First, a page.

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The Great Santa Debate (or, magic v. reality)

December 13, 2010

In the last few weeks, I’ve been thinking a lot about how I want to celebrate Christmas with LM and specifically how I want to approach the idea of Santa Claus.  A small, withered part of me wants to go whole-hog with the mythology, putting out cookies for “Santa” to eat and using it as a way to get LM to behave better for one month out of the year (mostly kidding).  But then I recall how disillusioned I was when I discovered that Santa wasn’t real.

What’s odd is that I can’t remember exactly when I made the discovery, but it involved finding some hidden presents with From Santa on the tag and realizing that Santa has the same handwriting as my mother.  Maybe I was a cynical child but I felt really betrayed when I discovered that so many wonderful (read: magical) life experiences were lies, pretty much designed to make me behave.  If there is no Tooth Fairy, Easter Bunny or Santa Claus, then what was left besides going to school, eating everything on my plate and getting the crap kicked out of me by my big brother?  Nada.

DH has fond memories (and I do too, from before the Great Lie was discovered) of believing in Santa; his belief was allowed to fade gently with the onset of puberty and he helped his mother continue the magic for his younger siblings.  He wants to let LM believe in Santa, and he pretty much has me convinced as well, in a way.  It was wonderful magic while it lasted.

My current plan is to allow LM to soak up the mythology of Santa from the culture and her friends (and DH, no doubt), without actively encouraging it.  I will be evasive with vague questions, giving vague answers like “Santa Claus is the spirit of Christmas who brings presents to children all over the world.”  I won’t support the more extreme measures of realism, like the plate of cookies or tracking Santa on Google Maps.  And the day that my little girl comes to me and asks if Santa Claus is a real person, I won’t lie to her.  I have decided what I’m going to say, because I think I’ve come up with an adequate metaphor to explain the abstract concept to even a fairly young child.

“Santa Claus is like Dora the Explorer (or whatever annoying, over-commercialized children’s character will be inescapable at the time).  Dora is real, in that she looks a certain way and talks a certain way and does things in stories, but she isn’t a real person the way that you and I are “real” people.  Dora is a character, she doesn’t change.  Santa Claus is also a character, who looks and talks a certain way and does things.  Santa is based on people who were really real a long time ago but aren’t alive anymore. Santa Claus represents love and sharing and giving, which is why the character of Santa gives presents.  But it would be impossible for one person to go to every house and give presents to every child, so your daddy and I represent Santa Claus for you.  You know how you pretend to be a cowgirl/astronaut/princess sometimes?  We daddy and I pretend to be Santa Claus every Christmas because we love you, so we give you a present from Santa, as well as presents from us.”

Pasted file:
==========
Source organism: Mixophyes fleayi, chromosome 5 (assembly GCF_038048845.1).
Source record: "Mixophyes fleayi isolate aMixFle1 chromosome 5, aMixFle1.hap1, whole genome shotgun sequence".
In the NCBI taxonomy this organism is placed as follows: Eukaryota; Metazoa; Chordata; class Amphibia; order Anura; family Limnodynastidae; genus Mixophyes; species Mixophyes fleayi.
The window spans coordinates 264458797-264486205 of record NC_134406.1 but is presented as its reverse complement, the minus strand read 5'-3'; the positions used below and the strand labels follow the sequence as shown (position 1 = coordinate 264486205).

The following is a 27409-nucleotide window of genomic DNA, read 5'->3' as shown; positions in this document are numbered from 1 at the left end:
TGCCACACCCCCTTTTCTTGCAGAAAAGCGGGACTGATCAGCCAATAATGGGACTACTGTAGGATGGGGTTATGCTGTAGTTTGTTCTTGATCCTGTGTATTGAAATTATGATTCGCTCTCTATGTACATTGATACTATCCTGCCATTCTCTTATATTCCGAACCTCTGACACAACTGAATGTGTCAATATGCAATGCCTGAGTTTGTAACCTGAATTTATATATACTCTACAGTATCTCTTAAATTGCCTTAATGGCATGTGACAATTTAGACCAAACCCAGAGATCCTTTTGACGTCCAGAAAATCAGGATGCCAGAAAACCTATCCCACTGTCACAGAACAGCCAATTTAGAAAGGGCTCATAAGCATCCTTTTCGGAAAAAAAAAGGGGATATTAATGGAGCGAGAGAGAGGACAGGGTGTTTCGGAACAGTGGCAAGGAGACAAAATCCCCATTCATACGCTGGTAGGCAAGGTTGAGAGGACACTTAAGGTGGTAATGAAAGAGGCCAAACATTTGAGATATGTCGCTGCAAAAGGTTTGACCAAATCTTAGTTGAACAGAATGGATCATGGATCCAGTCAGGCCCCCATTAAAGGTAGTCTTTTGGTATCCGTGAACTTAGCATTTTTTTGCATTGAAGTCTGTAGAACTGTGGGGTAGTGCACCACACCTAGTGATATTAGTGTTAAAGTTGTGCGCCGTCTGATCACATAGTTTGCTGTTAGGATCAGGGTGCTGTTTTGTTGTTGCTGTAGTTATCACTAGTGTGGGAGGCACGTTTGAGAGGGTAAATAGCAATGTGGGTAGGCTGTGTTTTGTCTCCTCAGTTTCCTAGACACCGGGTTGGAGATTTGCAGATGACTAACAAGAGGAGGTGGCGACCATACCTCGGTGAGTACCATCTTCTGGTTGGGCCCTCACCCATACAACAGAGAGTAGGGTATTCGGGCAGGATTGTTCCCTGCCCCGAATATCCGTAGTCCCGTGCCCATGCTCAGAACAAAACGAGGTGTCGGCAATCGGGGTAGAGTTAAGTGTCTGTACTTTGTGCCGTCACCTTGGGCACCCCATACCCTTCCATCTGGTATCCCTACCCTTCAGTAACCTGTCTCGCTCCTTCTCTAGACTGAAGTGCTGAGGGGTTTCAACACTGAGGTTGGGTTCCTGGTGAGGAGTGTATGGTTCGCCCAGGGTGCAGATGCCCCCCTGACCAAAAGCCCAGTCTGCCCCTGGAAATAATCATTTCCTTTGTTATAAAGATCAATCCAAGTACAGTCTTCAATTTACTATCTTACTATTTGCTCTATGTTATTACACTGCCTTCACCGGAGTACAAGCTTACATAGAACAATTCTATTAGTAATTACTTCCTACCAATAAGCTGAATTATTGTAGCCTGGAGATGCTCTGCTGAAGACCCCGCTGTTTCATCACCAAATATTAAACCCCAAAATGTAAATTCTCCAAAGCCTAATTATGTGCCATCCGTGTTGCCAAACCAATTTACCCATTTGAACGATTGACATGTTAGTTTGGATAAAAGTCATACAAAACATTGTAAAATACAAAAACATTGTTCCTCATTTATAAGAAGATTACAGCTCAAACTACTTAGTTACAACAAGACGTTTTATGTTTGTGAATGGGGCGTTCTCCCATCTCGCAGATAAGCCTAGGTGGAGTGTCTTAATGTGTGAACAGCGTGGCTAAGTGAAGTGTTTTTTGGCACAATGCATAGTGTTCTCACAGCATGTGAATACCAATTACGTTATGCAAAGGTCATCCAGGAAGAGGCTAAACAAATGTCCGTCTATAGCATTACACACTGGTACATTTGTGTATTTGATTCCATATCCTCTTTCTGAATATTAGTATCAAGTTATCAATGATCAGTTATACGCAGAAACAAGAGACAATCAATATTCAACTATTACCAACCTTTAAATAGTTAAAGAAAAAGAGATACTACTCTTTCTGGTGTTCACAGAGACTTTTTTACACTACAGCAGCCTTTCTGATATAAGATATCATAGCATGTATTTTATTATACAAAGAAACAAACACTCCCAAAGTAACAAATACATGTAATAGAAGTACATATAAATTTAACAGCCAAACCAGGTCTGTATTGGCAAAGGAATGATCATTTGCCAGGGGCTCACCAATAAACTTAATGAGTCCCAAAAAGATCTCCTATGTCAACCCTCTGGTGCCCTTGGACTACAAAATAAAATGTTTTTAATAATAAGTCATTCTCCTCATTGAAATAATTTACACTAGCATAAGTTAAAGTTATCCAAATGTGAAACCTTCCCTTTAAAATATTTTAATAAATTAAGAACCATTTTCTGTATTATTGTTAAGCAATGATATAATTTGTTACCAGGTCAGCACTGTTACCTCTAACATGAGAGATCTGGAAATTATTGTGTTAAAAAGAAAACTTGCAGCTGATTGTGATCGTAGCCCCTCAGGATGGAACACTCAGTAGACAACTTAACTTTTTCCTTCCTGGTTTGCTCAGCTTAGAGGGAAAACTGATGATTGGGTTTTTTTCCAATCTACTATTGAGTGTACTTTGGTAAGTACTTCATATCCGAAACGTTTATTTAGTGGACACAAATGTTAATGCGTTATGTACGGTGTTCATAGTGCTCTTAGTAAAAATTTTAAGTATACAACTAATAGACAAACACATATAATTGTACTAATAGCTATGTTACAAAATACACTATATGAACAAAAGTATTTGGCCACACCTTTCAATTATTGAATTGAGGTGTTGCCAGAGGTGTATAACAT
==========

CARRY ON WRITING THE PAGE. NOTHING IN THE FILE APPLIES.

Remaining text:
I want to have non-present-related traditions as well, including my happy/thankful jar.  It’s a gift shaped cookie jar that I try to put little slips of paper in with happy thoughts, loving thoughts or things I am thankful for written on them.  On Christmas morning, DH and I pull out the papers and read them out loud to each other.  It’s sweet and makes a natural break in between opening stockings and opening presents.  I want to revive my families practice of giving a new pair of pajamas on Christmas Eve, and hopefully a favorite Christmas Breakfast food will present itself.


3 Comments leave one →
  1. December 13, 2010 6:39 am

    Could be worse, my sister and I set up elaborate traps to determine if Santa was real (starting when I was maybe 6 or 7). Luckily, by the time I was able to prove anything we’d had plenty of time to get used to the idea. As for Christmas breakfast ideas, growing up my sister and I were allowed to open our stockings on our own before waking up my parents. My mom also had a rule that we eat breakfast before we could open our presents and would generally put some fruit and a pop tarts in our stockings (it sounds horrible, but for us it was a special treat as those were the only pop tarts we got in a year). Once we’d eaten our “breakfast” we would wake my parents and open the presents before trundling into the kitchen to have a brunch of eggs benedict (with champagne or mimosas for anyone old enough to drink). We are still trying to figure out what works best for our own family (my mom was suggesting some Joe’s O’s and a pear in Audrey’s stocking this year to keep up the tradition), but I’d love to hear more about what you guys are doing once you decide.

  2. December 13, 2010 4:52 pm

    This one is an interesting subject in our household too. I grew up in a Jewish household, and I did just fine not believing in Santa my entire life. There’s no Hanukkah fairy or anything. Same for the Easter bunny. And since we’re not doing a tree or anything ourselves either, I see no need for Santa. But…enter my in-laws. They do put up a tree every year and have a big extravaganza for Christmas. And my MIL is OBSESSED with Santa. Santa is everywhere. So, I guess Cecilia is going to get Santa exposure anyway, because there’s no way she will not give her presents from Santa. I guess we’re just going to have to roll with it until Cecilia starts asking questions.

  3. December 13, 2010 7:18 pm

    Last year Audrey not only got presents from “Santa” via my in-laws, but a present from “Rudolph”…

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